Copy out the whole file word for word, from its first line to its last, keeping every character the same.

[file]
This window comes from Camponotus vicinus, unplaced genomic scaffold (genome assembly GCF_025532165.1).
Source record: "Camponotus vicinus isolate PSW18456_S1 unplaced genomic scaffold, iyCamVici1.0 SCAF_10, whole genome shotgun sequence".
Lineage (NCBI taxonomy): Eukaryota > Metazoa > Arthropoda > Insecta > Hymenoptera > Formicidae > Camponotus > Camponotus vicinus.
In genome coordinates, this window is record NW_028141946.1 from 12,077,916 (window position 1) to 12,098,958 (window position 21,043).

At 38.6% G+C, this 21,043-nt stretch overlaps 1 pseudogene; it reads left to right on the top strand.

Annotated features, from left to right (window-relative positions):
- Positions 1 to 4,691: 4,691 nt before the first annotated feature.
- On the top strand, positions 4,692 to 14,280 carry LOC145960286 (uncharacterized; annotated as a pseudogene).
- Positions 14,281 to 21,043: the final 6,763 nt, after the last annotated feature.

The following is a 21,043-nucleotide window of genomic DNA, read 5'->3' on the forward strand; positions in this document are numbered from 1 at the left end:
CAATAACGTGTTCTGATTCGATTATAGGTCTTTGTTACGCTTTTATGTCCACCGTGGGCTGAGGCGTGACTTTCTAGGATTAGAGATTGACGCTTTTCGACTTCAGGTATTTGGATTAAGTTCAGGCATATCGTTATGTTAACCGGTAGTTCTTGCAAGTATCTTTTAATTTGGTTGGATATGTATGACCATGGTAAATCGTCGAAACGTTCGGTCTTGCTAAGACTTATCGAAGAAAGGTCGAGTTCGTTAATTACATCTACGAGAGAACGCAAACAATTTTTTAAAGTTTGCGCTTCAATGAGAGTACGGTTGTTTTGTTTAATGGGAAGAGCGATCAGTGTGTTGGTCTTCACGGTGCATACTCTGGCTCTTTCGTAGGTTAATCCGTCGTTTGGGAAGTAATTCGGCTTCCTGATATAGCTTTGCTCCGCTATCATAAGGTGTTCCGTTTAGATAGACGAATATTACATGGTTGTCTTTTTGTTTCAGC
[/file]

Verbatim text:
This window comes from Camponotus vicinus, unplaced genomic scaffold (genome assembly GCF_025532165.1).
Source record: "Camponotus vicinus isolate PSW18456_S1 unplaced genomic scaffold, iyCamVici1.0 SCAF_10, whole genome shotgun sequence".
Lineage (NCBI taxonomy): Eukaryota > Metazoa > Arthropoda > Insecta > Hymenoptera > Formicidae > Camponotus > Camponotus vicinus.
In genome coordinates, this window is record NW_028141946.1 from 12,077,916 (window position 1) to 12,098,958 (window position 21,043).

At 38.6% G+C, this 21,043-nt stretch overlaps 1 pseudogene; it reads left to right on the top strand.

Annotated features, from left to right (window-relative positions):
- Positions 1 to 4,691: 4,691 nt before the first annotated feature.
- On the top strand, positions 4,692 to 14,280 carry LOC145960286 (uncharacterized; annotated as a pseudogene).
- Positions 14,281 to 21,043: the final 6,763 nt, after the last annotated feature.

The following is a 21,043-nucleotide window of genomic DNA, read 5'->3' on the forward strand; positions in this document are numbered from 1 at the left end:
CAATAACGTGTTCTGATTCGATTATAGGTCTTTGTTACGCTTTTATGTCCACCGTGGGCTGAGGCGTGACTTTCTAGGATTAGAGATTGACGCTTTTCGACTTCAGGTATTTGGATTAAGTTCAGGCATATCGTTATGTTAACCGGTAGTTCTTGCAAGTATCTTTTAATTTGGTTGGATATGTATGACCATGGTAAATCGTCGAAACGTTCGGTCTTGCTAAGACTTATCGAAGAAAGGTCGAGTTCGTTAATTACATCTACGAGAGAACGCAAACAATTTTTTAAAGTTTGCGCTTCAATGAGAGTACGGTTGTTTTGTTTAATGGGAAGAGCGATCAGTGTGTTGGTCTTCACGGTGCATACTCTGGCTCTTTCGTAGGTTAATCCGTCGTTTGGGAAGTAATTCGGCTTCCTGATATAGCTTTGCTCCGCTATCATAAGGTGTTCCGTTTAGATAGACGAATATTACATGGTTGTCTTTTTGTTTCAGC